Keating now rises to begin his cross-examination. Instead of addressing the merits of the opinion just given with such appropriate questions as whether the choice of a local inertial reference frame would establish that the Earth “really” moves around the Sun, he tries to introduce the “catalogue of odd beliefs” recited in his book. The following is a transcript of the probable outcome:
The Court: Mr. Keating, you may cross-examine.
Mr. Keating: Thank you, your Honor. Mr. Geo, isn’t it a fact that you believe that Hitler did not kill six million Jews?
Defense Attorney: Objection, Your Honor! Irrelevant, immaterial and unduly prejudicial.
The Court: Sustained. The jury will disregard that question. Please confine yourself to the issue of the validity of the witness’s opinion concerning geocentrism, Mr. Keating.
Mr. Keating: Very well, Your Honor. Mr. Geo, isn’t it true that you think the Jews are conspiring to rule the world?
Defense Attorney: Objection! Motion to strike.
The Court: Sustained. Mr. Keating, I admonish you once again to stick to the scientific issue and this witness’s expertise concerning that issue. I instruct the jury to disregard Mr. Keating’s question. It will be stricken from the record.
Mr. Keating: Yes, Your Honor. Mr. Geo, isn’t it a fact that you believe that 9-11 was a conspiracy by members of the federal government and that the Twin Towers—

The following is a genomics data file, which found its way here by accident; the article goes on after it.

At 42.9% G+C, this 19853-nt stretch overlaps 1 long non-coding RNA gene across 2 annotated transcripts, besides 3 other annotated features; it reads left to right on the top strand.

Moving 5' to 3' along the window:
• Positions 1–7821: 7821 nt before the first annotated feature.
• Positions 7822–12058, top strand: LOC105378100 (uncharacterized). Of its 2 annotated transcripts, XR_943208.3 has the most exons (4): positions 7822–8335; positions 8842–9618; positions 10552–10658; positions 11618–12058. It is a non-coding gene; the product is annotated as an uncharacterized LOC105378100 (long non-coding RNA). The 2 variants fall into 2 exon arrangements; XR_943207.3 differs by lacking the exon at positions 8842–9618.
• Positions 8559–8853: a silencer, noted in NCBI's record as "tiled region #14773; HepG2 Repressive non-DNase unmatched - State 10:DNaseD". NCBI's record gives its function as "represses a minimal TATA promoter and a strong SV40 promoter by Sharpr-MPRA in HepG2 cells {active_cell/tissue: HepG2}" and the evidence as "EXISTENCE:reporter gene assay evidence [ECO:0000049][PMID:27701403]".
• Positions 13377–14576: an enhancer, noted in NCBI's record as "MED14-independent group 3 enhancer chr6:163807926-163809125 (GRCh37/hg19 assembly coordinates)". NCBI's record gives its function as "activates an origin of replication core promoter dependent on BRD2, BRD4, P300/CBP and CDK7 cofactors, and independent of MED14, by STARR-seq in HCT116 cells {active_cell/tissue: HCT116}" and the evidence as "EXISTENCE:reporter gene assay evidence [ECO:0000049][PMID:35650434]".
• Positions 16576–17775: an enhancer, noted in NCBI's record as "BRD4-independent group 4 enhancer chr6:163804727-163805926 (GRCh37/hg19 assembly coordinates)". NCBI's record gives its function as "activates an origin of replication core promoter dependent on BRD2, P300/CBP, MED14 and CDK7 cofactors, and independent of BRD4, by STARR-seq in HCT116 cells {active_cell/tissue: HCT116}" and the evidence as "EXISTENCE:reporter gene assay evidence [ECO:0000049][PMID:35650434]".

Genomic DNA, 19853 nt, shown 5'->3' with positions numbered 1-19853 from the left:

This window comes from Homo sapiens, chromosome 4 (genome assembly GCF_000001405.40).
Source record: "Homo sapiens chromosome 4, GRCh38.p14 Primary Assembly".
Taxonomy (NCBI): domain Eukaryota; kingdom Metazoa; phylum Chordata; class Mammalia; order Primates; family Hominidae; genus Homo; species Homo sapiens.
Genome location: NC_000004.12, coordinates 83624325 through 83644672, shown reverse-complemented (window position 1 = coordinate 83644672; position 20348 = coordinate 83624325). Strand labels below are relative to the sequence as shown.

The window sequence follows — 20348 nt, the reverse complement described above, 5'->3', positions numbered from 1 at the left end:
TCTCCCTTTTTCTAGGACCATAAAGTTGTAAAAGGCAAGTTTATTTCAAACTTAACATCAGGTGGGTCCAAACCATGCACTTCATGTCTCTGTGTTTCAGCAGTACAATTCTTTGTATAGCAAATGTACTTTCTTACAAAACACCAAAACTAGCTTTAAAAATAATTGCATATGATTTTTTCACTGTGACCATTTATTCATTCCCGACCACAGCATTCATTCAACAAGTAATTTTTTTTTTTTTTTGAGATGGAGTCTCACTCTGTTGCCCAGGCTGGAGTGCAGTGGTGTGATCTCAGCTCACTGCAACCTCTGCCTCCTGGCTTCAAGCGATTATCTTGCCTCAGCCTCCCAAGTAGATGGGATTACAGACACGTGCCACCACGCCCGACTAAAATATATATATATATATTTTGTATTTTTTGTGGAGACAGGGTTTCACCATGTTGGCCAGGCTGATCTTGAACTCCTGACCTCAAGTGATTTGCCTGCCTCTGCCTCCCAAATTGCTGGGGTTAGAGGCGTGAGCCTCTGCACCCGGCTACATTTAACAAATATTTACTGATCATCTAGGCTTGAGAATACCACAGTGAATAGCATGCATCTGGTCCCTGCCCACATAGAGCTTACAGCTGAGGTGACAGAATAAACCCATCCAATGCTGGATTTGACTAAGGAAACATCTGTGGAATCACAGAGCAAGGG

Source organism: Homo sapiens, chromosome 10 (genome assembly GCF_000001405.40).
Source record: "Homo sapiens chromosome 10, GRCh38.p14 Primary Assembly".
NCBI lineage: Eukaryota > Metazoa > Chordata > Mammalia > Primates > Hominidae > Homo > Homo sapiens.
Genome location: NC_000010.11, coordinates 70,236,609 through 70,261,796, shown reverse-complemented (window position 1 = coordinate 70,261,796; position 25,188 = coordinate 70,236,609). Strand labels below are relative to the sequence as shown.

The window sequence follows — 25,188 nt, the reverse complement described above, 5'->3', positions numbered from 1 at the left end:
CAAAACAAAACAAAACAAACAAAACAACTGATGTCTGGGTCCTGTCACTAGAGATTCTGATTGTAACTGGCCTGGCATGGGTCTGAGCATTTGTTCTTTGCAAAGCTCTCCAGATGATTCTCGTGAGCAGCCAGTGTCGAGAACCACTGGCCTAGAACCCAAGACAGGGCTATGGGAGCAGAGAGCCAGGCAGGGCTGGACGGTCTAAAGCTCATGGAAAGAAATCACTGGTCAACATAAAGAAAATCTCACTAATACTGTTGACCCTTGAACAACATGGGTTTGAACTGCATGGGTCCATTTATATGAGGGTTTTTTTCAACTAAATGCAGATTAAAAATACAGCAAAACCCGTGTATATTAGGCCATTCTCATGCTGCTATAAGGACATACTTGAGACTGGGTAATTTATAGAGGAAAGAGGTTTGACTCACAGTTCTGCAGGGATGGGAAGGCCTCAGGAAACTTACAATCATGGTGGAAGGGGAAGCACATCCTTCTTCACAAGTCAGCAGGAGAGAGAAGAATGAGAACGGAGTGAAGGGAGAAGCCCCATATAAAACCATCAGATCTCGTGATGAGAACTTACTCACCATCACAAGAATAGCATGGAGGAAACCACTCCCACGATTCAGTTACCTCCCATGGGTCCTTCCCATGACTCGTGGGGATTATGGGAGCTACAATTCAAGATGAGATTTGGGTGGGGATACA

Defense Attorney: Objection! I have a motion Your Honor.
The Court: Yes, I anticipated that. Please excuse the jury.
[The jury is excused].
The Court: I will hear from defense counsel.
Defense Counsel: Your Honor, I move for a mistrial. The jury has been irremediably prejudiced by Mr. Keating’s bad faith references to such explosively prejudicial matters. The bell cannot be unrung, and no curative instruction would suffice.
The Court: Mr. Keating?
Mr. Keating: Your Honor, I was merely trying to show, as I wrote in The New Geocentrists, that “a man who is so unreliable in his judgments and so suspicious in attributing motives cannot be relied on when explaining matters of science.”
The Court: The way to impeach an expert witness, Mr. Keating, is to show that his credentials are lacking or that his expert opinion in itself is unsound. Or you can show that the witness has a reputation for being untruthful, not that he has made what you call “unreliable judgments” about matters not before this Court. I think you know better, Mr. Keating and that your repeated conduct indicates a deliberate attempt to prejudice this jury and affect its deliberations. Do you have anything to add, Mr. Keating?
Mr. Keating: No, Your Honor. Except that I am convinced that my questions are relevant.